(For those of you who may be wondering, the 9/11 museum is separate from the observatory. We did not visit the museum; I would be willing, but I don't think the Mrs. has any inclination to do so.)

We returned to the hotel to gather our things and check out. We took a cab back to retrieve the car, which was fine (let's hear it for a lower crime rate and an older vehicle). Before leaving we had one more thing to do: a stop at the Doughnut Plant on the Lower East Side, a short drive from where we'd parked. Unfortunately, the guy ahead of me got the last peanut butter and blackberry jam doughnut, so I had to settle for chocolate.

11 May 2016

Back to New York, Part 2

Right, where were we? On Sunday morning of our weekend trip to New York, the Mrs. was tired from all the walking we'd been doing and wanted to get some extra sleep, so I got ready and left the room, not really knowing what I'd do but eager to get outside and enjoy a beautiful day. (We were fortunate to enjoy fantastic weather the whole time.) The hotel always has coffee available in the lobby (along with some sort of treat, like cookies or muffins) so I fixed a cup and went outside.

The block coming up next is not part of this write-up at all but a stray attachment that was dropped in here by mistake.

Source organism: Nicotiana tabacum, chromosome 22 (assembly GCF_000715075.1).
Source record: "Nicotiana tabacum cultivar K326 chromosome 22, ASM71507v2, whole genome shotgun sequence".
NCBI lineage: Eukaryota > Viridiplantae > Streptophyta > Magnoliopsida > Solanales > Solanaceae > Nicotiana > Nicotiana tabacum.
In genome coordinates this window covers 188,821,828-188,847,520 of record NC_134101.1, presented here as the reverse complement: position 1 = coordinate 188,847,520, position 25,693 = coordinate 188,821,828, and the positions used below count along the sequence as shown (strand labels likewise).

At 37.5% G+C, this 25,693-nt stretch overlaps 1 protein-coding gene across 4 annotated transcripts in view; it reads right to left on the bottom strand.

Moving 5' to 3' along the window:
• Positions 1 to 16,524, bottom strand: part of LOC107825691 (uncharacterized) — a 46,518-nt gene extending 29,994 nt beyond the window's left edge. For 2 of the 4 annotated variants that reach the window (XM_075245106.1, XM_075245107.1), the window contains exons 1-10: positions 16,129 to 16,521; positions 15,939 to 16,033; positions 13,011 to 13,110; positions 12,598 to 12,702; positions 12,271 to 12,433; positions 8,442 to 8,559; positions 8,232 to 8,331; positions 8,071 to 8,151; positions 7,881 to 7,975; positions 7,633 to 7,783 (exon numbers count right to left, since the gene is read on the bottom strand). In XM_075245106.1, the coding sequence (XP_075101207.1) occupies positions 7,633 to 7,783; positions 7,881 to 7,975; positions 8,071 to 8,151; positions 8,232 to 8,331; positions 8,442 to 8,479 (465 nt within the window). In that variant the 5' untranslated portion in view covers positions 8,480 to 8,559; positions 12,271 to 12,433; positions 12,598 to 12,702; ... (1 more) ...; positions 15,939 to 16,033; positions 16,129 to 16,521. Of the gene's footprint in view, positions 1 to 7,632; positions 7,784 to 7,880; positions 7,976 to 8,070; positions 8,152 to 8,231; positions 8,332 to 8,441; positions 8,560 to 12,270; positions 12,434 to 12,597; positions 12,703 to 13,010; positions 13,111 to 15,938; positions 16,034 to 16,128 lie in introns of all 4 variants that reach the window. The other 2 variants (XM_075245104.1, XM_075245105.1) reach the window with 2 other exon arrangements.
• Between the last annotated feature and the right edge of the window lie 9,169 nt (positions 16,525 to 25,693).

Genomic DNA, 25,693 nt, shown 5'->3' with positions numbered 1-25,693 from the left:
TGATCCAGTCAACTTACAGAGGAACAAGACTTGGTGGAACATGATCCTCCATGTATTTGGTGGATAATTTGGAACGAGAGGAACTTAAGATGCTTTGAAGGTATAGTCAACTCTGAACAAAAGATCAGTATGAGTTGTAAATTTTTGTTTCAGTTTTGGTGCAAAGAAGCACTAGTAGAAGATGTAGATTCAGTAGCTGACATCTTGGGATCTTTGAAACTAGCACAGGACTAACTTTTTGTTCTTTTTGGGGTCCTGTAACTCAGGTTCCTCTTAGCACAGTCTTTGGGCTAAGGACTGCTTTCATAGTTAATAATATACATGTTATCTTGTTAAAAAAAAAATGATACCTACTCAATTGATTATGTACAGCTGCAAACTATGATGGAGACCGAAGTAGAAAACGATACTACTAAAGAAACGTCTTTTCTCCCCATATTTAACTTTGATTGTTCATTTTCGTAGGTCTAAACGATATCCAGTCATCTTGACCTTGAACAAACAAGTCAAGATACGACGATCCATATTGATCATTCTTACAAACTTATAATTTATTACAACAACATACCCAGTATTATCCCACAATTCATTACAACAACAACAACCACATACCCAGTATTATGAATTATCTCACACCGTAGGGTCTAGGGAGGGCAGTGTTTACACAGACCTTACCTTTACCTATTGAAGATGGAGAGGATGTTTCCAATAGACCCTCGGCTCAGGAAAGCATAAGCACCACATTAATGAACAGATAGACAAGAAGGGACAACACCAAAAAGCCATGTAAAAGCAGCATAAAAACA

There is a patio-type area adjacent to the building that serves as a beer garden during warm weather. Being only April it wasn't yet operating, but the tables and benches were there, so I sat in the sun to absorb some vitamin D (with a hat on, of course) and drank my coffee. I saw a man walk by with a dog and watched them cross the street heading toward the East River, just a couple of short blocks away. I remembered reading that the city had constructed a path along the river's edge, so I got up and followed the man.

The path was full of activity, with bicyclists, joggers, and people walking dogs. I sat for a while watching people, got a smoothie from a guy in a little hut, took some photos, then walked north for a bit, to the site where South Street Seaport is being rebuilt (it was heavily damaged during Hurricane Sandy). At that point I decided to head back toward the hotel and started walking down Water Street. When I was almost back I remembered that Century 21 was about to open (11 on Sundays), so I turned west and headed in that direction.